Thai Hoa palace was the nerve center for the Emperor’s court during its heyday. Built in 1805 by Emperor Gia Long, Thai Hoa palace was first used in 1806 for the emperor’s coronation.
Directly in line with the Ngo Mon Gate along the Hue Citadel’s central axis, Thai Hoa palace can be reached after walking 330 feet across a bridge known as the Trung Dao (Central Path) which crosses a pond known as the Thai Dich (Grand Liquid Lake).
Immediately after crossing the bridge, you’ll step onto the Great Rites Court, where mandarins assembled to pay homage to the emperor.
The lower half, further away from the Thai Hoa palace, was reserved for village elders and lower-ranking ministers. The upper half of the court was reserved for high-ranking mandarins; you can still see the foot-high steles on either side of the court that dictate where each mandarin rank should stand relative to the Thai Hoa palace.
Thai Hoa palace was the nerve center for the Emperor’s court during its heyday. Built in 1805 by Emperor Gia Long, the Throne Palace was first used in 1806 for the emperor’s coronation. Over the years, Thai Hoa palace became the preferred setting for the Empire’s most important ceremonies, like the Coronations of Emperors and Crown Princes, and receiving foreign ambassadors. High meetings of state were also conducted at the Thai Hoa palace.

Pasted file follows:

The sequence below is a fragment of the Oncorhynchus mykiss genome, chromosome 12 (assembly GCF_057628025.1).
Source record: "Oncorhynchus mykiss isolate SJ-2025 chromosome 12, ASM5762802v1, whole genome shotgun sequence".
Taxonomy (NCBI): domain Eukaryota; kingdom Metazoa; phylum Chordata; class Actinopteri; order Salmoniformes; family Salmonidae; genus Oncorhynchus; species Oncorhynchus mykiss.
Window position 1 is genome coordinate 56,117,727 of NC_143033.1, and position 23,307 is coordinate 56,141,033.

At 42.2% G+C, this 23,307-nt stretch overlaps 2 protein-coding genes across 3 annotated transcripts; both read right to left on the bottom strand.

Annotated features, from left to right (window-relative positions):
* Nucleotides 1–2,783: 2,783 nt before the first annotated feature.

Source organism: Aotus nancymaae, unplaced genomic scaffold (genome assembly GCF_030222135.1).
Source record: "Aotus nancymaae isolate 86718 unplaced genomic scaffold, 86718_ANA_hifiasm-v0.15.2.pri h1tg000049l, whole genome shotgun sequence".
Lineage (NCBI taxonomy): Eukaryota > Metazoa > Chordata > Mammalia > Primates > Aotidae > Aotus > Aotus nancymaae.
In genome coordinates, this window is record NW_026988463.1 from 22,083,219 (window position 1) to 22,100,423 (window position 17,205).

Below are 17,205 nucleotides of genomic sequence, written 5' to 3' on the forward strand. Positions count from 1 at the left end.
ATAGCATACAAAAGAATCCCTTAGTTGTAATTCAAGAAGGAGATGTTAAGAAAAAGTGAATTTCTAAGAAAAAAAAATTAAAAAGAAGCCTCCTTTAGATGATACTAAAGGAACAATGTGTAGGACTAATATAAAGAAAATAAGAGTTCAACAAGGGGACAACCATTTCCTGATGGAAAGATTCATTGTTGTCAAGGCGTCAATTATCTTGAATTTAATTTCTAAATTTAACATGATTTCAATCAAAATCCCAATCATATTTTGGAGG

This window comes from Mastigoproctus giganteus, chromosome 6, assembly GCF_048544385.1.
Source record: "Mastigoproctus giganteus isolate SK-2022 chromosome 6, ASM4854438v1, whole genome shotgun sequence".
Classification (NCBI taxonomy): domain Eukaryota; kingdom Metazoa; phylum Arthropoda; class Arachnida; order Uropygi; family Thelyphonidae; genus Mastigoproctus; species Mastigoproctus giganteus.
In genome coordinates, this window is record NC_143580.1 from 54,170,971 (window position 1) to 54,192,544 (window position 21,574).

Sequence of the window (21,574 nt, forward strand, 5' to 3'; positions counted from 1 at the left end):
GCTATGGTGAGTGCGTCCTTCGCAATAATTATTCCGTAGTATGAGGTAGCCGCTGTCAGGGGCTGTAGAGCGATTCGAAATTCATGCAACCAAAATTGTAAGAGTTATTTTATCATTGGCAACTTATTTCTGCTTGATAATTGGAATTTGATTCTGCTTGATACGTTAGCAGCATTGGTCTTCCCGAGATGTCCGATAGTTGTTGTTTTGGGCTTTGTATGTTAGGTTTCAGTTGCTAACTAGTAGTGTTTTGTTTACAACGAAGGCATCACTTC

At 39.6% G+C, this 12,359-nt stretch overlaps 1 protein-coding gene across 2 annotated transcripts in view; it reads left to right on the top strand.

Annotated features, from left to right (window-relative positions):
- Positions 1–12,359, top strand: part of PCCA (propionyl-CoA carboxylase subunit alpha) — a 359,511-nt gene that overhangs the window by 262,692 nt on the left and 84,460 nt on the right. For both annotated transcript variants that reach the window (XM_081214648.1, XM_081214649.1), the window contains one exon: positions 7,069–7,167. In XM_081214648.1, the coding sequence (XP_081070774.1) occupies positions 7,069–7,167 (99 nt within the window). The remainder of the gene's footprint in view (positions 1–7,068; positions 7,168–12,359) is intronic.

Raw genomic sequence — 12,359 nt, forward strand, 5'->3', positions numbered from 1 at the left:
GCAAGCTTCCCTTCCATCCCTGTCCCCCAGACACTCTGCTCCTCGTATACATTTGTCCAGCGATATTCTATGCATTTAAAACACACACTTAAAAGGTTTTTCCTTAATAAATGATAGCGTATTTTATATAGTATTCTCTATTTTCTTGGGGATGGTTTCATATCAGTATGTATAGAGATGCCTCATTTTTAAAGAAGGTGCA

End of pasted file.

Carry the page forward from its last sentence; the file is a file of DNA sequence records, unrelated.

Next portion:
The Thai Hoa palace was built to accommodate such pomp and circumstance: the building is 144 feet long, 100 feet wide, and 38 feet tall, supported by lacquered-red columns entwined with gilded dragons. Over the throne hangs a carved board bearing Chinese characters reading “Thai Hoa palace-Palace of Supreme Harmony”.
The insulation and acoustics of the Thai Hoa palace are amazing for a building its age. The Thai Hoa palace enjoyed cool temperatures in the summer, and warm temperatures during the winter season. And anyone standing at the exact center of the Palace – where the throne was normally placed – could hear sounds from any point in the palace.